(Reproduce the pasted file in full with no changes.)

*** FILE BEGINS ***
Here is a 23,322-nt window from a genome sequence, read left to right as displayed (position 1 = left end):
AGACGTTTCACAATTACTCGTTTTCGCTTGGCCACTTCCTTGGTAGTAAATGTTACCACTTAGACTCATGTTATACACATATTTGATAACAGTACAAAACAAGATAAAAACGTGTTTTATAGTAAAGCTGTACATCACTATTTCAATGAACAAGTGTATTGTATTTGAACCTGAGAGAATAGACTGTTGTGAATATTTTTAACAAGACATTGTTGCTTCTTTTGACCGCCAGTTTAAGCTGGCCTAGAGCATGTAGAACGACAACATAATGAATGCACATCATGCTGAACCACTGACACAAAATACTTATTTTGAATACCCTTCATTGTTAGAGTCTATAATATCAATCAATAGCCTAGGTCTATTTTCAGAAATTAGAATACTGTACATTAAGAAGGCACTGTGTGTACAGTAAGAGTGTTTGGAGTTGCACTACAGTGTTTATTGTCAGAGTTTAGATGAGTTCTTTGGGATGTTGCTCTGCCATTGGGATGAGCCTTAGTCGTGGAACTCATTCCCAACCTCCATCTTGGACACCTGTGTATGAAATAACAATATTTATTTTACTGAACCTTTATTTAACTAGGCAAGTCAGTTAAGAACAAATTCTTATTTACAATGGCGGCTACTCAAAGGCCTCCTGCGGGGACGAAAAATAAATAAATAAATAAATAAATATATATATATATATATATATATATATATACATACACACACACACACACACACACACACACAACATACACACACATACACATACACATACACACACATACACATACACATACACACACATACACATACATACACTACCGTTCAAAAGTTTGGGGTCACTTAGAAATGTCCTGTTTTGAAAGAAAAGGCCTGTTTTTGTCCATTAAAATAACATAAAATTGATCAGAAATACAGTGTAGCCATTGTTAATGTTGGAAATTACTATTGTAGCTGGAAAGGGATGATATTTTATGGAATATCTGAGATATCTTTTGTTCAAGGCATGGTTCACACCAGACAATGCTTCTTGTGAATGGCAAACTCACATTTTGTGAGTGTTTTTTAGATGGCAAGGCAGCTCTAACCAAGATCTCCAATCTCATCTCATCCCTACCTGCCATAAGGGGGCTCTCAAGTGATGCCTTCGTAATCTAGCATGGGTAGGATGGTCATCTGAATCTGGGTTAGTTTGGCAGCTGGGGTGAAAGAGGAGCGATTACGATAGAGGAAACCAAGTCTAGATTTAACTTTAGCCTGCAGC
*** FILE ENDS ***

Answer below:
Here is a 23,322-nt window from a genome sequence, read left to right as displayed (position 1 = left end):
AGACGTTTCACAATTACTCGTTTTCGCTTGGCCACTTCCTTGGTAGTAAATGTTACCACTTAGACTCATGTTATACACATATTTGATAACAGTACAAAACAAGATAAAAACGTGTTTTATAGTAAAGCTGTACATCACTATTTCAATGAACAAGTGTATTGTATTTGAACCTGAGAGAATAGACTGTTGTGAATATTTTTAACAAGACATTGTTGCTTCTTTTGACCGCCAGTTTAAGCTGGCCTAGAGCATGTAGAACGACAACATAATGAATGCACATCATGCTGAACCACTGACACAAAATACTTATTTTGAATACCCTTCATTGTTAGAGTCTATAATATCAATCAATAGCCTAGGTCTATTTTCAGAAATTAGAATACTGTACATTAAGAAGGCACTGTGTGTACAGTAAGAGTGTTTGGAGTTGCACTACAGTGTTTATTGTCAGAGTTTAGATGAGTTCTTTGGGATGTTGCTCTGCCATTGGGATGAGCCTTAGTCGTGGAACTCATTCCCAACCTCCATCTTGGACACCTGTGTATGAAATAACAATATTTATTTTACTGAACCTTTATTTAACTAGGCAAGTCAGTTAAGAACAAATTCTTATTTACAATGGCGGCTACTCAAAGGCCTCCTGCGGGGACGAAAAATAAATAAATAAATAAATAAATATATATATATATATATATATATATATATACATACACACACACACACACACACACACACACAACATACACACACATACACATACACATACACACACATACACATACACATACACACACATACACATACATACACTACCGTTCAAAAGTTTGGGGTCACTTAGAAATGTCCTGTTTTGAAAGAAAAGGCCTGTTTTTGTCCATTAAAATAACATAAAATTGATCAGAAATACAGTGTAGCCATTGTTAATGTTGGAAATTACTATTGTAGCTGGAAAGGGATGATATTTTATGGAATATCTGAGATATCTTTTGTTCAAGGCATGGTTCACACCAGACAATGCTTCTTGTGAATGGCAAACTCACATTTTGTGAGTGTTTTTTAGATGGCAAGGCAGCTCTAACCAAGATCTCCAATCTCATCTCATCCCTACCTGCCATAAGGGGGCTCTCAAGTGATGCCTTCGTAATCTAGCATGGGTAGGATGGTCATCTGAATCTGGGTTAGTTTGGCAGCTGGGGTGAAAGAGGAGCGATTACGATAGAGGAAACCAAGTCTAGATTTAACTTTAGCCTGCAGC